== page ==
Following Thursday evening’s world premier of “Farmers For America” in correlation with the National FFA Convention in Indianapolis, we had the opportunity to hear from two of the couples featured in the film. And both operations have clearly found their own niche in farming.
Matthew Keener always wondered how he could make a living off the farm his family had owned for 200 years near Dayton, Ohio. When his grandfather got out of the business and went to work for General Motors, all of the family farmland was rented out for row crops.
After spending time on a big cow/calf operation in Montana, Matthew decided to return home and seize an opportunity in the local food movement. And it has paid off for Matthew and his partner Amber Epsey. The couple has now converted all 160 acres to pasture, picked up a couple lease farms, and are hoping to raise 750 to 1,000 cattle on the land in the next four to five years.
How do they do it? They sell their high-end product to local restaurants and even colleges. And now Amber has even opened up a local deli and butcher shop.
“We don’t have all the money and the big equipment, so for me cattle is only the way to go and I can raise grass and put pounds on cows,” Matthew said.
Read our review of “Farmers For America” by clicking here.
Nate and Liz Brownlee own Nightfall Farm in Crothersville, Indiana, where they raise all their livestock on pasture and sell the meat locally within their community. Nate didn’t grow up with a farming background and in fact was a vegetarian for four-and-a-half years before he realized that participating from birth to death in animal production is a great way to be part of the food production system. He and his wife Liz spent about six years working for other farms up in New England before they decided to come home to Indiana and start building something for themselves.
“I took a couple classes in college and it really opened my eyes that the farm really reflects the farmer,” Nate said. “There is no one single definition of what a farm is and it can mean a lot of different things to a lot of different people.”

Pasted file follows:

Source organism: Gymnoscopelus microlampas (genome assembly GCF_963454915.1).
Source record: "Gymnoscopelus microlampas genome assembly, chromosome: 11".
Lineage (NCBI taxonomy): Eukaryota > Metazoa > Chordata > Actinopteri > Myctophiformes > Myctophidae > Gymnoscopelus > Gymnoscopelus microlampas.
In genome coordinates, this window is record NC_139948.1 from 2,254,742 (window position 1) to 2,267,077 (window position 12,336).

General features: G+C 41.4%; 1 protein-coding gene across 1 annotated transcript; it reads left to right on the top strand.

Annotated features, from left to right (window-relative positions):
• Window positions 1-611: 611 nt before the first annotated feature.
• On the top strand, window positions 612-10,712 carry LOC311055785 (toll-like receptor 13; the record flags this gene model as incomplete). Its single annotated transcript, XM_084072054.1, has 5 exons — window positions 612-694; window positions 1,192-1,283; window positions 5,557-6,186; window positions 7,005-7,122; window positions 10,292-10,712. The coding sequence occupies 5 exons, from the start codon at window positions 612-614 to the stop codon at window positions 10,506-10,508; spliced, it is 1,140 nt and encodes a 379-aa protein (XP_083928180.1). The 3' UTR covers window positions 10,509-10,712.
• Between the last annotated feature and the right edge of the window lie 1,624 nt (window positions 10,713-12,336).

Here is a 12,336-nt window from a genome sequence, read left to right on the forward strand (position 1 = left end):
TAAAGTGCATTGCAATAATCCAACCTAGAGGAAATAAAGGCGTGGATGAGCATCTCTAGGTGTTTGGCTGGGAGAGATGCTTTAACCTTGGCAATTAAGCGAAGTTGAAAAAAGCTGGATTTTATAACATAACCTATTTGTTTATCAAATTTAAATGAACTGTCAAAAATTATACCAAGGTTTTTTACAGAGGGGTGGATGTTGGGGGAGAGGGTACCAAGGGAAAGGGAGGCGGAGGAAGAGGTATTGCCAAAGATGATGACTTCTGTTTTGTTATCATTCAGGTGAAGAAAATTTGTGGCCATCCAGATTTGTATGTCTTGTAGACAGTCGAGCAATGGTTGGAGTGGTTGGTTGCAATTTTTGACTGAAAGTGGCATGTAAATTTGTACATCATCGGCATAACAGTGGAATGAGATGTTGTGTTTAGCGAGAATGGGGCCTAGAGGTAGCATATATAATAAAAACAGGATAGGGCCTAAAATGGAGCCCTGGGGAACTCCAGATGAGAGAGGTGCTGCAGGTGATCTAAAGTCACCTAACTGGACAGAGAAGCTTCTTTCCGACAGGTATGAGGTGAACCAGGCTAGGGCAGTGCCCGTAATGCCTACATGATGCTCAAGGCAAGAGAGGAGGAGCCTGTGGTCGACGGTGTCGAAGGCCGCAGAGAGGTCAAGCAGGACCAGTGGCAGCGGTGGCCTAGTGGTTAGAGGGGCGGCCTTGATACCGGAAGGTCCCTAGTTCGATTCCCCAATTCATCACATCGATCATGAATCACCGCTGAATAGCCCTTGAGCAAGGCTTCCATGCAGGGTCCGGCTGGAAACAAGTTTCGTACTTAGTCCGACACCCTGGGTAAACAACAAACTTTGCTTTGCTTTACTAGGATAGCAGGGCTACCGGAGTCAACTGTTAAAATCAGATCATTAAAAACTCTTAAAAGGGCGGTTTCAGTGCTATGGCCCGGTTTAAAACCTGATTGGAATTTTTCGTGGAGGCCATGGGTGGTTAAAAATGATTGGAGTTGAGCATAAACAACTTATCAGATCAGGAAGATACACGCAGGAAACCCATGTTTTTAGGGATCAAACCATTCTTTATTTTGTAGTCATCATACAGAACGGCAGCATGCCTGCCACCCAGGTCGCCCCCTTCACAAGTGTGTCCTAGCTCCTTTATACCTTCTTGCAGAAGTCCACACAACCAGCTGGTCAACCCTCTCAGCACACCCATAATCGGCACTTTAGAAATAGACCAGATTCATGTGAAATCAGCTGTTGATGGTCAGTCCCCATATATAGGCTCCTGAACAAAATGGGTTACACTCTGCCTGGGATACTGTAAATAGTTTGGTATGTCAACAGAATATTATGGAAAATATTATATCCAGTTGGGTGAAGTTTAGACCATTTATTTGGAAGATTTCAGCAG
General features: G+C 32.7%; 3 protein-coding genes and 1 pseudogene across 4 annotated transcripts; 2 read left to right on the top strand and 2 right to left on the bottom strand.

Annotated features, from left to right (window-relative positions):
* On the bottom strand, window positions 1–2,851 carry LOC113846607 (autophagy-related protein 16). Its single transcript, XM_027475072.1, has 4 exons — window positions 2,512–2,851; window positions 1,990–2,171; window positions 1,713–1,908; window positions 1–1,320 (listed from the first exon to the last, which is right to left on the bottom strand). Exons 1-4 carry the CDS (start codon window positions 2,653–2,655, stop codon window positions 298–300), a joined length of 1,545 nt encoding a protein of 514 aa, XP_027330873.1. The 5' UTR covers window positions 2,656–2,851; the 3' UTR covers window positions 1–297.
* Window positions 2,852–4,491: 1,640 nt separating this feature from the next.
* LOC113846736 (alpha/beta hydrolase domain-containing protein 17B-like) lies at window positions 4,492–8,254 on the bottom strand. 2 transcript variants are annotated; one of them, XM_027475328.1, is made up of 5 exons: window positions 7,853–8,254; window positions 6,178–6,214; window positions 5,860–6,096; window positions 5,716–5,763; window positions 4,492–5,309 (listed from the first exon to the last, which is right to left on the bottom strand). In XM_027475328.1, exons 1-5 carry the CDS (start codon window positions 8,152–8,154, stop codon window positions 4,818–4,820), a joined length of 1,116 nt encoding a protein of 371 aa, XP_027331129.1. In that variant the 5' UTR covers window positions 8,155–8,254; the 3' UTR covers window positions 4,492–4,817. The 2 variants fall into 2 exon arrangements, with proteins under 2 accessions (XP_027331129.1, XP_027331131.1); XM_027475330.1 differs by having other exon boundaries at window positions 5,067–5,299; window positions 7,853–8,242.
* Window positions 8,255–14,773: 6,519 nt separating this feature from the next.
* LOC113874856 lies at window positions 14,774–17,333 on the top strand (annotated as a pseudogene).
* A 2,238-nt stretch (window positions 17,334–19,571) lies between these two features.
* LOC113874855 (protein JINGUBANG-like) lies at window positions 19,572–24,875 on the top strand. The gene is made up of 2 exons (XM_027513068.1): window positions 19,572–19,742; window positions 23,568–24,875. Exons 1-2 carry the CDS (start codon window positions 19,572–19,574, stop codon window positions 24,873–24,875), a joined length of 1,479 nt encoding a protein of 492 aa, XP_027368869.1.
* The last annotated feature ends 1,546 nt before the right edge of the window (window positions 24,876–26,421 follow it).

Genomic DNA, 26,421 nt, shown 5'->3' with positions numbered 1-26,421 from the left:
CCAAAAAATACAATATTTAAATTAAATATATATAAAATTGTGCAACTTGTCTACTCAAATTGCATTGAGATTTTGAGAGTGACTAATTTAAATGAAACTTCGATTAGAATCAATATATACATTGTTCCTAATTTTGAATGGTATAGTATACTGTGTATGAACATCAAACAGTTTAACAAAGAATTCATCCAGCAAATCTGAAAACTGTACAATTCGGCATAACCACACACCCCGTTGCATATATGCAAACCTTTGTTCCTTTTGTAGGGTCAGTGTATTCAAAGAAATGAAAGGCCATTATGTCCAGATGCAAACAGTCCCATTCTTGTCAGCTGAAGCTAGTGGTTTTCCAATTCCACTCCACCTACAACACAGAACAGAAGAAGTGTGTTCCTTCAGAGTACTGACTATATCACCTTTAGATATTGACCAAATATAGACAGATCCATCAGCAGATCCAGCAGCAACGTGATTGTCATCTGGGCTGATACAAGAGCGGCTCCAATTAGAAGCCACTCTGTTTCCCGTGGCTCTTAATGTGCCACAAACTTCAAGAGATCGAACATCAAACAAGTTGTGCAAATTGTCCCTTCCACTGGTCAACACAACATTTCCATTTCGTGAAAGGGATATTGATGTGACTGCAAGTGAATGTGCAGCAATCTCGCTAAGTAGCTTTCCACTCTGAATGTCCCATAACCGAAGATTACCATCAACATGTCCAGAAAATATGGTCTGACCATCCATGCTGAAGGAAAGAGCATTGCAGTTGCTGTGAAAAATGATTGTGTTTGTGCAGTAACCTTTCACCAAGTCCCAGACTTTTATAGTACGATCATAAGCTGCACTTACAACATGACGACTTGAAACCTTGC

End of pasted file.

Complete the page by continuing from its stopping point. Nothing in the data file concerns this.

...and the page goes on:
Liz, who did grow up on a farm and was active in 4-H and FFA, was trying her hand at environmental science when an Amish farmer in Pennsylvania convinced her to farm full time, telling the Brownlees: “Don’t let anyone tell you you can’t make a living at farming. If you want to do it, do it.”
But starting and maintaining their operations hasn’t been easy.
For Keener Farms, capital has been the major issue — the transition period, the fencing, the pasture seeding has all been really expensive.
“And once you get it in place, if you don’t have an active customer base that is willing to pay you a higher price point, rather than taking it to producer or the sale barn, it doesn’t any sense to take that land and put it into pasture,” Matthew said.
The upside for Keener Farms has been a strong urban environment. Within a 150 mile radius of their farm, there is 14.9 million people.
After attending a marketing seminar with Joel Salatin, Matthew said he really took heed of his advice: “You don’t need to see the goal, you just need to see the direction you want to go and take a couple steps.”
“I still don’t see the goal, but I know we are going in the right direction and I keep going,” Matthew said.
For the Brownlees, educating consumers about the meat they produce and finding support from other young farmers doing similar things has been issues for them. Acceptance from their neighbors has been difficult at times.
“Some people think I’m crazy, but the truth is this is what our communities need,” Liz said.
Liz said it is also something she needs. She loves being outside and she doesn’t want to work in an office. For Nate, it’s not all joy and not always easy to get up in the morning, but it’s the customer appreciation that makes him feel like a “rock star.” It’s also something he has to be.
“Somebody once told me that ‘you have to have to be a farmer if you want to be a farmer,'” Nate said.
For Matthew and Amber, it has been a joy to take the family farmland from rented out corn and soybeans to the financial stability they have created with their cattle operation.
“We don’t have the huge iron and the big acres, but we have the captive audience that is willing to pay you a few extra bucks for what you are producing,” Matthew said.
The community support has also been overwhelming for Keener Farms.
“My biggest joy everyday is getting to see the new faces and old faces that come in the butcher shop and meeting people that support us,” Amber said.
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